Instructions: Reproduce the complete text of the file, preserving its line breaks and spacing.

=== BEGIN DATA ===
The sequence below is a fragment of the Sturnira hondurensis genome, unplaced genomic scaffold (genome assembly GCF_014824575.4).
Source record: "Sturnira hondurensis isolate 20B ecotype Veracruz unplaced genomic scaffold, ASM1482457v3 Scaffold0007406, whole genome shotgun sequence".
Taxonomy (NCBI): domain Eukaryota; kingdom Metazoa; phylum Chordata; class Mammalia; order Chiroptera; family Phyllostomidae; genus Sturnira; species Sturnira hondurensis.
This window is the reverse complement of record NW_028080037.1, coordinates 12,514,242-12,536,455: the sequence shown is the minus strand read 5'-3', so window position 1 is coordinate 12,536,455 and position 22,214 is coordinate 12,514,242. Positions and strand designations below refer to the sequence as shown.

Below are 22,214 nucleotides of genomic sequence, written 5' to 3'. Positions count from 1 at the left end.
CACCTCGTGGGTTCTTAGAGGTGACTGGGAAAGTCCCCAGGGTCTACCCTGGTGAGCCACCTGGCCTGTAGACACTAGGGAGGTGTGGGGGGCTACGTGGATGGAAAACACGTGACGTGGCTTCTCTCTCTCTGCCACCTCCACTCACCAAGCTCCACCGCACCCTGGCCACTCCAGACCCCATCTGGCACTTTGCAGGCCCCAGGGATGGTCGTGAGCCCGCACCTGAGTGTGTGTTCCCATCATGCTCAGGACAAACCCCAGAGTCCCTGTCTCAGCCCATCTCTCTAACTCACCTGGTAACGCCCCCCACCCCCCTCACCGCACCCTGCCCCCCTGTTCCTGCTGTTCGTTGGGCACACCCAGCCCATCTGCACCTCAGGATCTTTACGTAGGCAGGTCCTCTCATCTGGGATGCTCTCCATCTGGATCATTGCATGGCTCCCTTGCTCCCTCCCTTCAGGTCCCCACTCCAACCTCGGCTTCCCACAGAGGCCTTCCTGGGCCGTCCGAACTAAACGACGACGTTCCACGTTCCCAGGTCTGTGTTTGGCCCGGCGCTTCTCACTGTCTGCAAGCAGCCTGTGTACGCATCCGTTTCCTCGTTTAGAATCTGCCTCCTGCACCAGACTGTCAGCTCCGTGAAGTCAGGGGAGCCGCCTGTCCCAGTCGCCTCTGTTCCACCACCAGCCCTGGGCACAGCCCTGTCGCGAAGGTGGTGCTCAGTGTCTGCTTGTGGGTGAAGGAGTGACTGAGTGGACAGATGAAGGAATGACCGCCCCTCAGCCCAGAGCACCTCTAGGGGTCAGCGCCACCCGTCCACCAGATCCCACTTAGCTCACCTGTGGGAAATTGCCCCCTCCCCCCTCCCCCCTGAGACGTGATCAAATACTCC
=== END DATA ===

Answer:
The sequence below is a fragment of the Sturnira hondurensis genome, unplaced genomic scaffold (genome assembly GCF_014824575.4).
Source record: "Sturnira hondurensis isolate 20B ecotype Veracruz unplaced genomic scaffold, ASM1482457v3 Scaffold0007406, whole genome shotgun sequence".
Taxonomy (NCBI): domain Eukaryota; kingdom Metazoa; phylum Chordata; class Mammalia; order Chiroptera; family Phyllostomidae; genus Sturnira; species Sturnira hondurensis.
This window is the reverse complement of record NW_028080037.1, coordinates 12,514,242-12,536,455: the sequence shown is the minus strand read 5'-3', so window position 1 is coordinate 12,536,455 and position 22,214 is coordinate 12,514,242. Positions and strand designations below refer to the sequence as shown.

Below are 22,214 nucleotides of genomic sequence, written 5' to 3'. Positions count from 1 at the left end.
CACCTCGTGGGTTCTTAGAGGTGACTGGGAAAGTCCCCAGGGTCTACCCTGGTGAGCCACCTGGCCTGTAGACACTAGGGAGGTGTGGGGGGCTACGTGGATGGAAAACACGTGACGTGGCTTCTCTCTCTCTGCCACCTCCACTCACCAAGCTCCACCGCACCCTGGCCACTCCAGACCCCATCTGGCACTTTGCAGGCCCCAGGGATGGTCGTGAGCCCGCACCTGAGTGTGTGTTCCCATCATGCTCAGGACAAACCCCAGAGTCCCTGTCTCAGCCCATCTCTCTAACTCACCTGGTAACGCCCCCCACCCCCCTCACCGCACCCTGCCCCCCTGTTCCTGCTGTTCGTTGGGCACACCCAGCCCATCTGCACCTCAGGATCTTTACGTAGGCAGGTCCTCTCATCTGGGATGCTCTCCATCTGGATCATTGCATGGCTCCCTTGCTCCCTCCCTTCAGGTCCCCACTCCAACCTCGGCTTCCCACAGAGGCCTTCCTGGGCCGTCCGAACTAAACGACGACGTTCCACGTTCCCAGGTCTGTGTTTGGCCCGGCGCTTCTCACTGTCTGCAAGCAGCCTGTGTACGCATCCGTTTCCTCGTTTAGAATCTGCCTCCTGCACCAGACTGTCAGCTCCGTGAAGTCAGGGGAGCCGCCTGTCCCAGTCGCCTCTGTTCCACCACCAGCCCTGGGCACAGCCCTGTCGCGAAGGTGGTGCTCAGTGTCTGCTTGTGGGTGAAGGAGTGACTGAGTGGACAGATGAAGGAATGACCGCCCCTCAGCCCAGAGCACCTCTAGGGGTCAGCGCCACCCGTCCACCAGATCCCACTTAGCTCACCTGTGGGAAATTGCCCCCTCCCCCCTCCCCCCTGAGACGTGATCAAATACTCC